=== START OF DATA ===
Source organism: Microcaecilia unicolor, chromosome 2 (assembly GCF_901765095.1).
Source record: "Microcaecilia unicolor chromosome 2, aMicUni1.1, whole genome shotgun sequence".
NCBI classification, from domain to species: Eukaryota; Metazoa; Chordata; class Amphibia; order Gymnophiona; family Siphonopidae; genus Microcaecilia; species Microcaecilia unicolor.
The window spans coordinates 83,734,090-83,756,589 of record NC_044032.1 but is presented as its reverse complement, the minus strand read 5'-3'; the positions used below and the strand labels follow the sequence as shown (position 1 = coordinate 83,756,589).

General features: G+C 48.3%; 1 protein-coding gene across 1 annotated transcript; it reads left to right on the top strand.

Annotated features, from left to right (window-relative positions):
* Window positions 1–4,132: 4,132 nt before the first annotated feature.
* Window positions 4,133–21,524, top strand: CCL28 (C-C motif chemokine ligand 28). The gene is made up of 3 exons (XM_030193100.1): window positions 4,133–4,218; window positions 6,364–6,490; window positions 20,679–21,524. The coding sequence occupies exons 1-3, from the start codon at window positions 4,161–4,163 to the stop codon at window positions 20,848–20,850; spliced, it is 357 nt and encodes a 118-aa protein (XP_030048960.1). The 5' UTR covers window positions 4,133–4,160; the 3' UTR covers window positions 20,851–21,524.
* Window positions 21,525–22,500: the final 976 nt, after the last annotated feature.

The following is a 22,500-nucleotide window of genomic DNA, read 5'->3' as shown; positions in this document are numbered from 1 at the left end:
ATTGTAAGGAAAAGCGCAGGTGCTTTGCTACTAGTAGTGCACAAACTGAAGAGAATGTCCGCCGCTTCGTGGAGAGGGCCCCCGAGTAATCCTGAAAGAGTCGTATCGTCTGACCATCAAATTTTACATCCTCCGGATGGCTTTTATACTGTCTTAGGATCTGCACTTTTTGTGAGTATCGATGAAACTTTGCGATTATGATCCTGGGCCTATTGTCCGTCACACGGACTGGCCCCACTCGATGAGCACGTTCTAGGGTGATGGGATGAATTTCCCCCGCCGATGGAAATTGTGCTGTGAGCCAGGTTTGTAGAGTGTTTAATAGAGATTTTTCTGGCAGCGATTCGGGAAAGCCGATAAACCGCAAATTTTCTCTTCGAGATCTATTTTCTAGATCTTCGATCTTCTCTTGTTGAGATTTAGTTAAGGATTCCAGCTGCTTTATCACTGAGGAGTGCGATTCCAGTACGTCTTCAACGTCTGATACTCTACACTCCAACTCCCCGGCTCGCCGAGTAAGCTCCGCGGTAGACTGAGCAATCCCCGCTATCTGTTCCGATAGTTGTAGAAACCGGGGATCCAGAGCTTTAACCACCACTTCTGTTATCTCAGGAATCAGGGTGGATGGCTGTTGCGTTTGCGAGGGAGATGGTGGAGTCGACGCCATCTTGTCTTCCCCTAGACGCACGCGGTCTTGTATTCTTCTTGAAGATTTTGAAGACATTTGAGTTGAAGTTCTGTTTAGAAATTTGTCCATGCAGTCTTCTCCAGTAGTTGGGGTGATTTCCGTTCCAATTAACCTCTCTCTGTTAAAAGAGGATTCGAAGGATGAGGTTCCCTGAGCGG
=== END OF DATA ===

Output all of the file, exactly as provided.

Source organism: Microcaecilia unicolor, chromosome 2 (assembly GCF_901765095.1).
Source record: "Microcaecilia unicolor chromosome 2, aMicUni1.1, whole genome shotgun sequence".
NCBI classification, from domain to species: Eukaryota; Metazoa; Chordata; class Amphibia; order Gymnophiona; family Siphonopidae; genus Microcaecilia; species Microcaecilia unicolor.
The window spans coordinates 83,734,090-83,756,589 of record NC_044032.1 but is presented as its reverse complement, the minus strand read 5'-3'; the positions used below and the strand labels follow the sequence as shown (position 1 = coordinate 83,756,589).

General features: G+C 48.3%; 1 protein-coding gene across 1 annotated transcript; it reads left to right on the top strand.

Annotated features, from left to right (window-relative positions):
* Window positions 1–4,132: 4,132 nt before the first annotated feature.
* Window positions 4,133–21,524, top strand: CCL28 (C-C motif chemokine ligand 28). The gene is made up of 3 exons (XM_030193100.1): window positions 4,133–4,218; window positions 6,364–6,490; window positions 20,679–21,524. The coding sequence occupies exons 1-3, from the start codon at window positions 4,161–4,163 to the stop codon at window positions 20,848–20,850; spliced, it is 357 nt and encodes a 118-aa protein (XP_030048960.1). The 5' UTR covers window positions 4,133–4,160; the 3' UTR covers window positions 20,851–21,524.
* Window positions 21,525–22,500: the final 976 nt, after the last annotated feature.

The following is a 22,500-nucleotide window of genomic DNA, read 5'->3' as shown; positions in this document are numbered from 1 at the left end:
ATTGTAAGGAAAAGCGCAGGTGCTTTGCTACTAGTAGTGCACAAACTGAAGAGAATGTCCGCCGCTTCGTGGAGAGGGCCCCCGAGTAATCCTGAAAGAGTCGTATCGTCTGACCATCAAATTTTACATCCTCCGGATGGCTTTTATACTGTCTTAGGATCTGCACTTTTTGTGAGTATCGATGAAACTTTGCGATTATGATCCTGGGCCTATTGTCCGTCACACGGACTGGCCCCACTCGATGAGCACGTTCTAGGGTGATGGGATGAATTTCCCCCGCCGATGGAAATTGTGCTGTGAGCCAGGTTTGTAGAGTGTTTAATAGAGATTTTTCTGGCAGCGATTCGGGAAAGCCGATAAACCGCAAATTTTCTCTTCGAGATCTATTTTCTAGATCTTCGATCTTCTCTTGTTGAGATTTAGTTAAGGATTCCAGCTGCTTTATCACTGAGGAGTGCGATTCCAGTACGTCTTCAACGTCTGATACTCTACACTCCAACTCCCCGGCTCGCCGAGTAAGCTCCGCGGTAGACTGAGCAATCCCCGCTATCTGTTCCGATAGTTGTAGAAACCGGGGATCCAGAGCTTTAACCACCACTTCTGTTATCTCAGGAATCAGGGTGGATGGCTGTTGCGTTTGCGAGGGAGATGGTGGAGTCGACGCCATCTTGTCTTCCCCTAGACGCACGCGGTCTTGTATTCTTCTTGAAGATTTTGAAGACATTTGAGTTGAAGTTCTGTTTAGAAATTTGTCCATGCAGTCTTCTCCAGTAGTTGGGGTGATTTCCGTTCCAATTAACCTCTCTCTGTTAAAAGAGGATTCGAAGGATGAGGTTCCCTGAGCGG